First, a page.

They have been developed as a result of studying people that are genetically programmed to have lots of the PCSK9 protein and some that have very little. When the protein is more abundant and active it leads to life-long high cholesterol and early heart disease.  However when there is very little PCSK9 protein this leads to life-long low cholesterol and big reductions in cardiovascular disease.

Why?  Well because the PCSK9 protein is responsible for breaking down cholesterol receptors which sit on the surface of healthy liver cells. Normally these receptors catch hold of LDL-cholesterol particles in the blood and help to remove them. The fewer receptors there are, the less able the liver is to keep our blood cholesterol low.
    
So PCSK9 inhibitors target the PCSK9 protein making it less effective at breaking down LDL receptors. The result is more working receptors on the surface of liver cells, and more cholesterol can be removed from the blood.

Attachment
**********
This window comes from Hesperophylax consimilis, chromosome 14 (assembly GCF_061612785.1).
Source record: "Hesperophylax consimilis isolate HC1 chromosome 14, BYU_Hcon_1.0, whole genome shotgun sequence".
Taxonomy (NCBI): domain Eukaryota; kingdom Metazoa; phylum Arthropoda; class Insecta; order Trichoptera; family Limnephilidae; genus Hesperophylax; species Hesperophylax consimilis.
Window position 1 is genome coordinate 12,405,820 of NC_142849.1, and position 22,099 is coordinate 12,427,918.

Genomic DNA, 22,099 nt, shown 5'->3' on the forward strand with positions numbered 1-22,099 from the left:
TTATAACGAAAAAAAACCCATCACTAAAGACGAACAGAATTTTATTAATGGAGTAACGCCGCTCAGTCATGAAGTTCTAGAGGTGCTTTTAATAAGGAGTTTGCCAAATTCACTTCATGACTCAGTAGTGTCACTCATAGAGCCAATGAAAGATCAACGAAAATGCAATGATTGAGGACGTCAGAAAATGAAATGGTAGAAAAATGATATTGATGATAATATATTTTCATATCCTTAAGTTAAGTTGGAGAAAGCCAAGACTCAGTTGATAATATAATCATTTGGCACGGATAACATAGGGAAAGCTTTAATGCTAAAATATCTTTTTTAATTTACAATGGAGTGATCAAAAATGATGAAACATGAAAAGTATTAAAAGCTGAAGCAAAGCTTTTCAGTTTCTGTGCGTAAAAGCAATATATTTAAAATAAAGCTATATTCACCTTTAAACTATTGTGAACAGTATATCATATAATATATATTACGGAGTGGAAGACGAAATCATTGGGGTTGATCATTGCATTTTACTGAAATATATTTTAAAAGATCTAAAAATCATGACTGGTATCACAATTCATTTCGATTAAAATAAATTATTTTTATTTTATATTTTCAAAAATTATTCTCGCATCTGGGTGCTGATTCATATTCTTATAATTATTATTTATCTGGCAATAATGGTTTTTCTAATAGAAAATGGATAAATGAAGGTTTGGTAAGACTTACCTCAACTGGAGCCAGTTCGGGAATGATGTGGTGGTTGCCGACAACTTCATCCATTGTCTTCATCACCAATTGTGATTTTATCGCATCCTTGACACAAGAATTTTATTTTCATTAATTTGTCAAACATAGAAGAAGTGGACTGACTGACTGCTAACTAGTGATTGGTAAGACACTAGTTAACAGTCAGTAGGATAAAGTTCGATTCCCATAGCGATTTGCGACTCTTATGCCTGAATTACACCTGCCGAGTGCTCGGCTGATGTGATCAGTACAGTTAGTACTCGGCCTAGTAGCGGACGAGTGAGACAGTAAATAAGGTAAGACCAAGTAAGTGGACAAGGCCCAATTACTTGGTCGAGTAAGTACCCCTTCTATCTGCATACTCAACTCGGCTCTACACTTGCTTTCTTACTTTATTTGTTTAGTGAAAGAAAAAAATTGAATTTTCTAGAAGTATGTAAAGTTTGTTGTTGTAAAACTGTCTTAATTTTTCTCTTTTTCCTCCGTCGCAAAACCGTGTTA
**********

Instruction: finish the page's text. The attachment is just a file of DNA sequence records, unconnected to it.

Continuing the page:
The first PCSK9 inhibitors that are being developed are a kind of drug called a monoclonal antibody or MAB.  All MABs are made in a laboratory under strict controls.  They can recognise and attach to specific proteins produced by cells in our bodies. Each monoclonal antibody recognises just one particular protein. They work in different ways depending on which protein they target. 

Who might benefit from taking a PCSK9 inhibitor?

Doctors who look after people with blood fat conditions believe that these new drugs could be very helpful for certain groups of people with high levels of cholesterol in their blood who are at high risk of early and avoidable heart disease.  These include: